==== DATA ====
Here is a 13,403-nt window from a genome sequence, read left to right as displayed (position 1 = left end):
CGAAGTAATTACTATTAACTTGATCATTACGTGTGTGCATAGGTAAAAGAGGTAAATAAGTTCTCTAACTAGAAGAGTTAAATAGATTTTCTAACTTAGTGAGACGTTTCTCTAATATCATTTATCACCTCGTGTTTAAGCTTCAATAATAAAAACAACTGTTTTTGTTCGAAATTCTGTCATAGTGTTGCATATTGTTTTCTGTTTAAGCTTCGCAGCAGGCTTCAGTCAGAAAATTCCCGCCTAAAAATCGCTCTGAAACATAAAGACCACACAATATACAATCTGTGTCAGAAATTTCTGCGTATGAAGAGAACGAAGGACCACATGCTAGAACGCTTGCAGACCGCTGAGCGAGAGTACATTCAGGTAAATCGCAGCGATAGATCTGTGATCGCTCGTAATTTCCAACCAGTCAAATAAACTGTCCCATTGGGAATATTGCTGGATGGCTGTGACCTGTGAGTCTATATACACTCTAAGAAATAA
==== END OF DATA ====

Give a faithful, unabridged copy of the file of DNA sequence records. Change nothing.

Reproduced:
Here is a 13,403-nt window from a genome sequence, read left to right as displayed (position 1 = left end):
CGAAGTAATTACTATTAACTTGATCATTACGTGTGTGCATAGGTAAAAGAGGTAAATAAGTTCTCTAACTAGAAGAGTTAAATAGATTTTCTAACTTAGTGAGACGTTTCTCTAATATCATTTATCACCTCGTGTTTAAGCTTCAATAATAAAAACAACTGTTTTTGTTCGAAATTCTGTCATAGTGTTGCATATTGTTTTCTGTTTAAGCTTCGCAGCAGGCTTCAGTCAGAAAATTCCCGCCTAAAAATCGCTCTGAAACATAAAGACCACACAATATACAATCTGTGTCAGAAATTTCTGCGTATGAAGAGAACGAAGGACCACATGCTAGAACGCTTGCAGACCGCTGAGCGAGAGTACATTCAGGTAAATCGCAGCGATAGATCTGTGATCGCTCGTAATTTCCAACCAGTCAAATAAACTGTCCCATTGGGAATATTGCTGGATGGCTGTGACCTGTGAGTCTATATACACTCTAAGAAATAA